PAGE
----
- Finally, starting is all about staying lean: moving very fast while doing the most with the least amount of resources. All startups start with constrained resources, so this is almost intuitive. But big companies think big—they think in millions and years and functions, not in hundreds and weeks and individuals.
The next wave will be all about building scale-ups. What if we could help founders reach scale more consistently? Imagine if we could get even 10% more startups to scale. Even better, what if we could cut the 90% failure rate in half? What would that look like?
On the big-company side, what if we could help a lot more managers avoid a Kodak moment? Not just in the United States, but in every country. Think about the impact that could have on our economies.
Franck Nouyrigat, cofounder of Startup Weekend, introduced the general concept of a scale-up in 2013. He defined a scale-up as "a business in search of its maximum scalability." He suggested that we need to put as much focus on creating scale-ups as we have in the past around creating startups. I agree.
I think we have only begun to see what can happen when startups and big companies, especially multinationals, mash up to create new types of ventures. I’m not talking about big companies funding or mentoring startups. I mean when both startups and big companies understand what each brings to the table and actually codesign, building new things that couldn’t happen any other way.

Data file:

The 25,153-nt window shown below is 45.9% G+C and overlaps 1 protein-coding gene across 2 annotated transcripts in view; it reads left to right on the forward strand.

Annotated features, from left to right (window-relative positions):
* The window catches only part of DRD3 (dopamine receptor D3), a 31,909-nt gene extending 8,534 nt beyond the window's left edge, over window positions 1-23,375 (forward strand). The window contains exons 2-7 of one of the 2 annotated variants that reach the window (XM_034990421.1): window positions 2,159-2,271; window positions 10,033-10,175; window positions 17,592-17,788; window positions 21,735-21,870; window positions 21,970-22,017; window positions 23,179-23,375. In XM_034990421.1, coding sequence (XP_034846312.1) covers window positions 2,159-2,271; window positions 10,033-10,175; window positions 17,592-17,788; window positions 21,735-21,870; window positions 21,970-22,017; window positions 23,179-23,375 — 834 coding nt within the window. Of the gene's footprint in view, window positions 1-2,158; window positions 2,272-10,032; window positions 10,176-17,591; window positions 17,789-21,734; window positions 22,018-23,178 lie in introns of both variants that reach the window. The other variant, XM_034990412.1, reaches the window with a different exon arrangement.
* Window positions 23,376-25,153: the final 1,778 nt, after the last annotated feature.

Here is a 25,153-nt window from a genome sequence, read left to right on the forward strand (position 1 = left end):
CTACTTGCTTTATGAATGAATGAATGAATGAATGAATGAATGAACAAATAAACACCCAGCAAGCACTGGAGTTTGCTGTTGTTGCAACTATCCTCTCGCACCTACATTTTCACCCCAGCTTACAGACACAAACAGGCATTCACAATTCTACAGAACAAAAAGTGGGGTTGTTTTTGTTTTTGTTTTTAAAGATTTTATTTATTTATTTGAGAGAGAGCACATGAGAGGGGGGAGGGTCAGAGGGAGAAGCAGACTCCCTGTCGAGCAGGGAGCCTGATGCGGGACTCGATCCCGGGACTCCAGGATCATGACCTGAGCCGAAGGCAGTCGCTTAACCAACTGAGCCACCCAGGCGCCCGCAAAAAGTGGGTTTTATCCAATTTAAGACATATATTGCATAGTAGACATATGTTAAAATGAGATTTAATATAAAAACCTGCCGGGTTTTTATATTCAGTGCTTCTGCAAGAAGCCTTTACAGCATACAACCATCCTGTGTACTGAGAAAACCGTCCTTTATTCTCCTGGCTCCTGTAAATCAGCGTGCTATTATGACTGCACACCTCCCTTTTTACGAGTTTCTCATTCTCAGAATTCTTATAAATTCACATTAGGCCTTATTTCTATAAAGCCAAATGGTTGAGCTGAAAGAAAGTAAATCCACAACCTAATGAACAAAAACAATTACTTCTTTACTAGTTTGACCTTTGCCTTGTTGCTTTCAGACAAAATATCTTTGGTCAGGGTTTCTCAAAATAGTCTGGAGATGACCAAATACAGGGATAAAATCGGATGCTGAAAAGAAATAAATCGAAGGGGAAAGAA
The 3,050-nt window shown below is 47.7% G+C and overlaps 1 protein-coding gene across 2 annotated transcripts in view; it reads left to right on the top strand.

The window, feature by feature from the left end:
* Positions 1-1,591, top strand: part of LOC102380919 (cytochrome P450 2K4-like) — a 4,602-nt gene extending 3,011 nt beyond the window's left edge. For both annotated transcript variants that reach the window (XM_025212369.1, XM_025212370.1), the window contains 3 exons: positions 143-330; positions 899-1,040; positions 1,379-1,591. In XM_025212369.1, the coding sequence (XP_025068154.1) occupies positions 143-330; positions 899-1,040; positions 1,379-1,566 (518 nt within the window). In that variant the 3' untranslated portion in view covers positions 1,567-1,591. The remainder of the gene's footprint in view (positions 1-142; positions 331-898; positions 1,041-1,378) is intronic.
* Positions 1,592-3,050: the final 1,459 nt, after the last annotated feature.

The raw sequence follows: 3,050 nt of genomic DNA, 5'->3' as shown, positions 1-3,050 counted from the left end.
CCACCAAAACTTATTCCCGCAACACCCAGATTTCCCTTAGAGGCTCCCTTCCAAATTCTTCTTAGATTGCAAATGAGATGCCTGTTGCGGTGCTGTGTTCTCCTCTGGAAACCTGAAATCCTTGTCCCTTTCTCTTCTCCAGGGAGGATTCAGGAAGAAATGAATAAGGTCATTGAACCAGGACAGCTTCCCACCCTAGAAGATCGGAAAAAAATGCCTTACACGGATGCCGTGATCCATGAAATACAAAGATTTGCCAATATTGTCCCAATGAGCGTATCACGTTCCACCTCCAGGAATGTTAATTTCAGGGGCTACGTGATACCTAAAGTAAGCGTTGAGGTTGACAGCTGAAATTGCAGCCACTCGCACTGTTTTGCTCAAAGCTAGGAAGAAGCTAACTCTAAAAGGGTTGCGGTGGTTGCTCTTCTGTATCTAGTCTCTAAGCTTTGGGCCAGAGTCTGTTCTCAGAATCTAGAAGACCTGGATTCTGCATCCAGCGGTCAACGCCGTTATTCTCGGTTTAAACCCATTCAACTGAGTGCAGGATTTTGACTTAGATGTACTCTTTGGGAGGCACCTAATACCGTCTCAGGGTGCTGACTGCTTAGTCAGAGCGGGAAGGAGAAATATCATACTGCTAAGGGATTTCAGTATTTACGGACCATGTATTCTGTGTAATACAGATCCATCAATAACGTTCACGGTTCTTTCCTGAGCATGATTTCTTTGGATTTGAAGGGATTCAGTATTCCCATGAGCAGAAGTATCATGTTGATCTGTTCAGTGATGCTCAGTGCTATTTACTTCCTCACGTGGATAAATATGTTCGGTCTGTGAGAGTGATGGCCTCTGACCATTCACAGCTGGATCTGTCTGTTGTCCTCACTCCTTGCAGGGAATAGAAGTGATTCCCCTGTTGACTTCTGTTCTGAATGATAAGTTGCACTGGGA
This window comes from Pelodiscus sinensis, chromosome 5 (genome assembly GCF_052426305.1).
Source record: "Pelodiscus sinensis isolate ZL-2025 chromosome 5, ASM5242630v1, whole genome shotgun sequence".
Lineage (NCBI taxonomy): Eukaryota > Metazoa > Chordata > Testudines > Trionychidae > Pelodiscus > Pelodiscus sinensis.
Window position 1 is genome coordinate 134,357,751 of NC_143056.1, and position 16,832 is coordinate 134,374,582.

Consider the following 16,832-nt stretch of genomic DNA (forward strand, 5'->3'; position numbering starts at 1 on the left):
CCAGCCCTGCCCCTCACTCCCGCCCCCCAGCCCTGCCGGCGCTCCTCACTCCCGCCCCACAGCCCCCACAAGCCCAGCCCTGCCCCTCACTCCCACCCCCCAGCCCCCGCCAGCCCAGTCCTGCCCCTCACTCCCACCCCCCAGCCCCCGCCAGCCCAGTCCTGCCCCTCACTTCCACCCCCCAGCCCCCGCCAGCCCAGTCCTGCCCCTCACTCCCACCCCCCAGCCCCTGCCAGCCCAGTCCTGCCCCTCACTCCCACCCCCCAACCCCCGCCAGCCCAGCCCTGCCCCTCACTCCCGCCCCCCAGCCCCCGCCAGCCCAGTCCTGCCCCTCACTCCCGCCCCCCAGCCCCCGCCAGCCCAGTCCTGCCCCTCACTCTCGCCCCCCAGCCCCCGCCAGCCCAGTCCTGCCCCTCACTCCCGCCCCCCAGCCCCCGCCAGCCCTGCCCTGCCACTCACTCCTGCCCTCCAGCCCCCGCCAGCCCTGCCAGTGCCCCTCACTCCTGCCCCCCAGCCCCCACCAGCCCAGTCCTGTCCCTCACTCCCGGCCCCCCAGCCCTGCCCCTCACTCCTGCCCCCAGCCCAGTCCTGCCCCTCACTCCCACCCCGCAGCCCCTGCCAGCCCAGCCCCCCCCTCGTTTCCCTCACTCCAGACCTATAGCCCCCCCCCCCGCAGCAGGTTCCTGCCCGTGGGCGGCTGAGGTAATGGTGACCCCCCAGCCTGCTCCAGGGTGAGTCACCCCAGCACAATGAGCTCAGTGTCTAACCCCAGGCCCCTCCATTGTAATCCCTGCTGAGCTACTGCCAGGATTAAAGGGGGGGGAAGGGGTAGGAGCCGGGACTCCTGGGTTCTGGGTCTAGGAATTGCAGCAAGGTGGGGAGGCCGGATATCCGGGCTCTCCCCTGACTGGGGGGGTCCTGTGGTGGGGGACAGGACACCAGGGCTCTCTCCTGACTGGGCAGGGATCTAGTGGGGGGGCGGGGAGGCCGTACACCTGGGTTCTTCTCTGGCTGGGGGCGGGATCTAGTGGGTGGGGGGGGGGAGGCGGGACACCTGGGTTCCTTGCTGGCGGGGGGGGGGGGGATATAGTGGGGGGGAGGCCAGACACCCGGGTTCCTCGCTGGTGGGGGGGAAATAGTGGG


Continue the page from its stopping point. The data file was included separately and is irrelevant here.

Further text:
What would it look like if big companies opened up their assets—their brands, relationships, and distribution channels—and partnered with founders to monetize them in new ways? This could open a whole new level of diversity and economic activity within the ecosystem. Imagine more women, more seniors, more kids, more industries, more developing countries, all benefiting from a new kind of collaboration and partnership.